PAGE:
Str8UP Youth Mission Team brings loo to a lawn near you
One of the Str8UP Youth fundraising loos landed on a lawn near Woodway Park this past weekend. (Courtesy Photo)
by Stacy Bender
Str8Up Orlando 21 is a team of Youth students from the Libby Assembly of God.
Isabella Swanson, Briana Filler, Joel Goodman, Morgan Davis, and Emily Harmon, along with church staff, will be traveling to Orlando in August of 2021 to participate in a National Training and Leadership Conference and a Mission Trip in downtown Orlando. “This is going to be a wonderful opportunity for these students to explore and learn how to use the gifts God has given them!” shared youth pastor, Kela Miller in an online post.
“We plan to do more than keep students busy for four days and to burden our already busy leaders with more to do,” wrote camp organizers. “During the week, every student, parent, and leader on the trip will be engaged in an interactive experience that will inspire them to reach beyond themselves, break through their comfort zones, and do more than they thought possible. In addition, each person will receive training that will stretch their thinking to realize the potential of putting their time, talent, and energy into the Lord’s hands.”
The Libby Youth team is currently focused on raising funds for their late-summer trip in a multitude of ways.
This Sunday, June 6, all are invited to a
BBQ pulled pork and bake potato lunch at the
Assembly of God, 105 Collins Ave. from Noon – 1:30 p.m.
A GoFundMe account for the Mission Trip has been set and can be accessed by visiting:
Coffee Lovers may purchase a bag of beans at Camp Creek Coffee in Libby with a portion of the proceeds coming back to the youth group.
A fireworks stand will be set up from June 24 through July 4. And of course, as many have now started to note, the “Toilet Tippin’” event is flushing across town and raising donations from those who wish to send the colorful commodes on to their next destination.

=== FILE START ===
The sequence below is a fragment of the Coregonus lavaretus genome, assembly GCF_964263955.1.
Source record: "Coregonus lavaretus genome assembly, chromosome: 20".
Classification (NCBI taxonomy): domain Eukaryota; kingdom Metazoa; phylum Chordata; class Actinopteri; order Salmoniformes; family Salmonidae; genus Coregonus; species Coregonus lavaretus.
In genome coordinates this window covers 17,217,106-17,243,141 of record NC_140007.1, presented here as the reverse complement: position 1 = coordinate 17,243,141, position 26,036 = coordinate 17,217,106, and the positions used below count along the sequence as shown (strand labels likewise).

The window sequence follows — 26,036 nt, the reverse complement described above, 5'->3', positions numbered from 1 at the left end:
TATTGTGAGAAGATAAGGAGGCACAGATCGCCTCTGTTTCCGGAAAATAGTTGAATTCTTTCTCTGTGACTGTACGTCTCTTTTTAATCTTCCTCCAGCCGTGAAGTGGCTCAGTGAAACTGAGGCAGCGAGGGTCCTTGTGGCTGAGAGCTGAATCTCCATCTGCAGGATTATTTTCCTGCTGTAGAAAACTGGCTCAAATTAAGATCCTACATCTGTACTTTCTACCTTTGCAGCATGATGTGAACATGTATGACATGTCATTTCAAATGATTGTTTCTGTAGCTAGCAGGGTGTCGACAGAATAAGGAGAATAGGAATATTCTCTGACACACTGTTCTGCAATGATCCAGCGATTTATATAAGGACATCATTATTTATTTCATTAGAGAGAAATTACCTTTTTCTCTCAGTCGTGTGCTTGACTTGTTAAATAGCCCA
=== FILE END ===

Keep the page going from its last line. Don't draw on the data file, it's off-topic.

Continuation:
Those wishing to make a direct donation to
the Str8UP mission group may do so by contacting the church office directly, 293-8331, and making
Christ Lutheran Church in Libby continues forward with
“re-envisioning” service following challenging pandemic year
by Moira Blazi
Pastor Abigail Orellano, left, of Christ Lutheran Church in Libby is joined by Dan Hunter and Randy Paul as meals from Christ’s Kitchen were once again served this past Wednesday, May 26.
At Christ Lutheran Church in Libby, things are starting to get back to normal. Shut since March of 2020, the church’s meal ministry – Christ’s Kitchen – which serves anyone in need with homecooked, delicious meals, is back in business.
Open for take-out only right now, they will begin serving meals in the fellowship hall very soon.
Many other ongoing programs, and
new ones as well, are also gearing up and reaching out to Libby and its surrounding area. The Montanian visited with Pastor Abagail Orellano to get an update on what is happening and how she is adjusting to her new job.
“I started here on September first –
right in the middle of the pandemic – and it was a huge challenge” Orellano said. “To be with the congregation and get to know them was hard.” Being very careful about covid protocols., Orellano did came to know her congregation through some personal